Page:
Mexico’s new president, Andrés Manuel López Obrador (known as AMLO), was sworn in on December 1, after a five month transition period following his landslide electoral victory.
Faced with an unassailable crime wave that has ravaged the country since 2007 – when then-president Felipe Calderón (2006-2012) declared an all-out war on organised crime – López Obrador outlined his security strategy shortly before taking office, after months of speculation.
Against a background of nearly 30,000 intentional homicides a year (the worst rate in recent history), the plan contains some sensible – though vague – proposals, such as an overhaul of the prison system, and a rethink of drug prohibition. But his plan has drawn intense criticism for proposing the creation of a new national guard under military control as the main tool to fight crime across the entire country.
The national guard would combine battalions from the army and navy, as well as the civilian Federal Police, into a new security force under the control of the Ministry of Defence. Furthermore, a recruitment drive aims to grow the fledgling force to 150,000 troops within three years. Though the new force will be nominally under civilian control, its training, discipline, values, hierarchy and daily operations will be under military command.
During the campaign, López Obrador promised to send the military back to the barracks. A decade of troops on the frontline of the drug wars has left a string of human rights abuses and a piling body count. So the announcement of a new national guard – which came shortly after the Supreme Court struck down a controversial law that permitted the use of the armed forces in policing duties – left many of his supporters in shock.
As the security plan would in effect dissolve the Federal Police – a civilian agency – and eschews any mention of improving the country’s weak municipal and state police agencies, the national guard is seen by many as a permanent step towards military control of the security sector.
This was extensively condemned by Mexican civil society, as well as by international organisations. Amnesty International said the proposal “essentially imitates the failed militarised security model [that] has allowed serious human rights violations to be committed by the armed forces”, while Human Rights Watch called it a “colossal mistake”.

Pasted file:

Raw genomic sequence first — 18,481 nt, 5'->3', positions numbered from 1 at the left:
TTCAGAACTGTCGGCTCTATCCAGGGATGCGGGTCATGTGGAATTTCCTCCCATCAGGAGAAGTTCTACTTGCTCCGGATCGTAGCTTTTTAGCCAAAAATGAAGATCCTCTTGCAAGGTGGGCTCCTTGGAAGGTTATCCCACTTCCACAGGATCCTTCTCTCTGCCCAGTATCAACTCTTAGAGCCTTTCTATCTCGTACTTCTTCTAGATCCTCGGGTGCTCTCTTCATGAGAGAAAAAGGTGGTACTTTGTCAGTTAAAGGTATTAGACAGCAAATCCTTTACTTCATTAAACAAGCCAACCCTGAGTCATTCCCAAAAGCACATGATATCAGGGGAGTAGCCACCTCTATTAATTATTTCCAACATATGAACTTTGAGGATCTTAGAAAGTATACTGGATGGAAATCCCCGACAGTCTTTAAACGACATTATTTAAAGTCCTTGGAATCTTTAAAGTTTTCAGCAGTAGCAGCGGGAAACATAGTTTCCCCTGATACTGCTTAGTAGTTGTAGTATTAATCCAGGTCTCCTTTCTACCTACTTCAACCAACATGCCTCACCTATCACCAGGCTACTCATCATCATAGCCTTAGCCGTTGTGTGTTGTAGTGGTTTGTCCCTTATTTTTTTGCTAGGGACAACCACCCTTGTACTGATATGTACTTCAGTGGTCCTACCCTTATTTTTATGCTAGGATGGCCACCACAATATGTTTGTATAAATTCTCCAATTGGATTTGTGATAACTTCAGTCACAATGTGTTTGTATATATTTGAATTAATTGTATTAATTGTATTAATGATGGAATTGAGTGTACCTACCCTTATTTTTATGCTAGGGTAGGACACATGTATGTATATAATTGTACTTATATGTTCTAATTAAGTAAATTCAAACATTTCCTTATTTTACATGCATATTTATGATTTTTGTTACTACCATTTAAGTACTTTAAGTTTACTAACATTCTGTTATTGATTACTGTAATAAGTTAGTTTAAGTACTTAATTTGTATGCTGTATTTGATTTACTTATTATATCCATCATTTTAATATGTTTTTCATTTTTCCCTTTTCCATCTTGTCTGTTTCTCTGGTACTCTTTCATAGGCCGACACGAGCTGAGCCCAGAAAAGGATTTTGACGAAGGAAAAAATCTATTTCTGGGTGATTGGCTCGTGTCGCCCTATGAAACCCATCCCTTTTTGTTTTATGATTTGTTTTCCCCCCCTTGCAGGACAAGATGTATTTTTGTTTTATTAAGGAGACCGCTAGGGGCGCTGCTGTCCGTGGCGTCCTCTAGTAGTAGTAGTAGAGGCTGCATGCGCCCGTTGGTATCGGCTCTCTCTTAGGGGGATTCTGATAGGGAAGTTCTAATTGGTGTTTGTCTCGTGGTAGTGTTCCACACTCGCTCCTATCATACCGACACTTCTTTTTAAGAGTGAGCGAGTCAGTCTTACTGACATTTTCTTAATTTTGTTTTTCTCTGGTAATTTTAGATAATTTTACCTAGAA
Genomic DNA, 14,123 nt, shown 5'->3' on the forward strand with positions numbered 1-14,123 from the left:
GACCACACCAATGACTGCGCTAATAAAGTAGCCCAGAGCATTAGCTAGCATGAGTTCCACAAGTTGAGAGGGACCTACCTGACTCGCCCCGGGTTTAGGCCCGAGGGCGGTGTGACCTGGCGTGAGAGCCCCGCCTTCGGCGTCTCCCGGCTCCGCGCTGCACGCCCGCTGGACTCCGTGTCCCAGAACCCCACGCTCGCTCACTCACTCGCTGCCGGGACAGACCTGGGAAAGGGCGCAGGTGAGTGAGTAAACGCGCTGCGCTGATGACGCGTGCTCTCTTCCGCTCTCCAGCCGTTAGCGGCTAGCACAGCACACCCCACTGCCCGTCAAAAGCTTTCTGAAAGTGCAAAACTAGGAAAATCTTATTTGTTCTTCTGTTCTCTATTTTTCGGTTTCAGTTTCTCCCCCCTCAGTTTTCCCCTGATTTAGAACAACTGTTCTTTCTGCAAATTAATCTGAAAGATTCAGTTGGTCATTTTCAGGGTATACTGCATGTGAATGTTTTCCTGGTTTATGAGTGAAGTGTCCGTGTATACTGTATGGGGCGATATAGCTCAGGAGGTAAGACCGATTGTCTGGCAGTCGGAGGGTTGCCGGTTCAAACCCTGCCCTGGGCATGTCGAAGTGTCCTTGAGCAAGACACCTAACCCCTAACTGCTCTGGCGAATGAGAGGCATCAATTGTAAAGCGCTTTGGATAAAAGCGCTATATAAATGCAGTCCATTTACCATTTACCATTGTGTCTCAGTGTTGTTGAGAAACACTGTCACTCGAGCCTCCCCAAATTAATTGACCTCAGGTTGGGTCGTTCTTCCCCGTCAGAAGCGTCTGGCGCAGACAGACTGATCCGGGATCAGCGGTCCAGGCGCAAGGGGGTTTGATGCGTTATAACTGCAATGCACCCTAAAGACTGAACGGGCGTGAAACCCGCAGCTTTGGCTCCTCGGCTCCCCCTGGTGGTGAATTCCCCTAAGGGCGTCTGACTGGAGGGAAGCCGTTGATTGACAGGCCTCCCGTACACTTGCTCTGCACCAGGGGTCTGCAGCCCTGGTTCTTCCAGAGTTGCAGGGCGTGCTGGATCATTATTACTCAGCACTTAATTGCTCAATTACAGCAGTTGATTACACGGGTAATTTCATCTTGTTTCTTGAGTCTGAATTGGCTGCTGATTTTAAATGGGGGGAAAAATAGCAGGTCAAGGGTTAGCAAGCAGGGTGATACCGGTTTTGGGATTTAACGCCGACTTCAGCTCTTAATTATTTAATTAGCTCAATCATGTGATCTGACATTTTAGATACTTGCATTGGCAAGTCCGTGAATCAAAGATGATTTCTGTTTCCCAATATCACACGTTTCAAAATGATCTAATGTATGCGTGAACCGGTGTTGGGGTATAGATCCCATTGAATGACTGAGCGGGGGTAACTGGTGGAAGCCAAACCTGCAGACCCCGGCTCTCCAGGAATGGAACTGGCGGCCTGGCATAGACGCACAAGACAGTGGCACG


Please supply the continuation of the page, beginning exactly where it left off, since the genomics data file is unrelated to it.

In addition, the proposed force is unlikely to be a panacea. On the one hand, it simply perpetuates the current security strategy that has so far failed to curb violence in the country. On the other, the national guard would still be too small to police a country as large and complex as Mexico, even assuming that it reaches its overly optimistic recruitment targets.
Most worrying, however, is that the proposed national guard – the fourth new national police force to be created in as many presidencies – is a perfect example of what Daniel Sabet called “one of the great paradoxes of police reform in Mexico”. That “seemingly dramatic changes, such as dissolving one police force and creating an entirely new one, might in practice amount to very little reform of how policing is done”.
To justify the national guard, López Obrador claims that there have been no improvements whatsoever in the quality of the police services in the past 12 years. This is not precisely true. While most police agencies are far from perfect, there have been notable improvements. The Federal Police has vastly improved its technical and human capabilities since 2006, and several state and municipal forces have become successful case studies in their own right.
It is true that such improvements are sparse and have not yet made a notable improvement in security conditions across the country. Yet this is due to the complex nature of the criminal phenomenon, and the underwhelming commitment to institutional building by incoming politicians, who prefer flashy new policies over sticking to a plan.
It is also true that corruption and abuse persist across police departments. But the armed forces are hardly immune to corruption. Studies have shown that the armed forces are more prone to commit torture and human rights abuses, and more lethal than the police. Thus, it is unlikely that militarisation itself will lead to a more effective, incorruptible police force.
Remaking the security institutions every time a president takes power is incredibly counterproductive. Creating new institutions is costly and slow. Everything from the legislation (creating the national guard requires 13 constitutional ammendments and a score of secondary rules) to the mundane (such as uniforms and the colours of patrol cars) must be defined and approved. This process tends to take much longer than anticipated, wasting resources at the expense of actual police work.
A better alternative would focus on a long-term commitment to improving Mexico’s fledgling civilian police agencies. Corruption is an inherent risk of all police agencies, yet there is evidence that corrupted police agencies can be successfully reformed. By creating a new force, rather than solving Mexico’s security crisis, López Obrador will be setting the country back in its long and arduous road towards capable policing.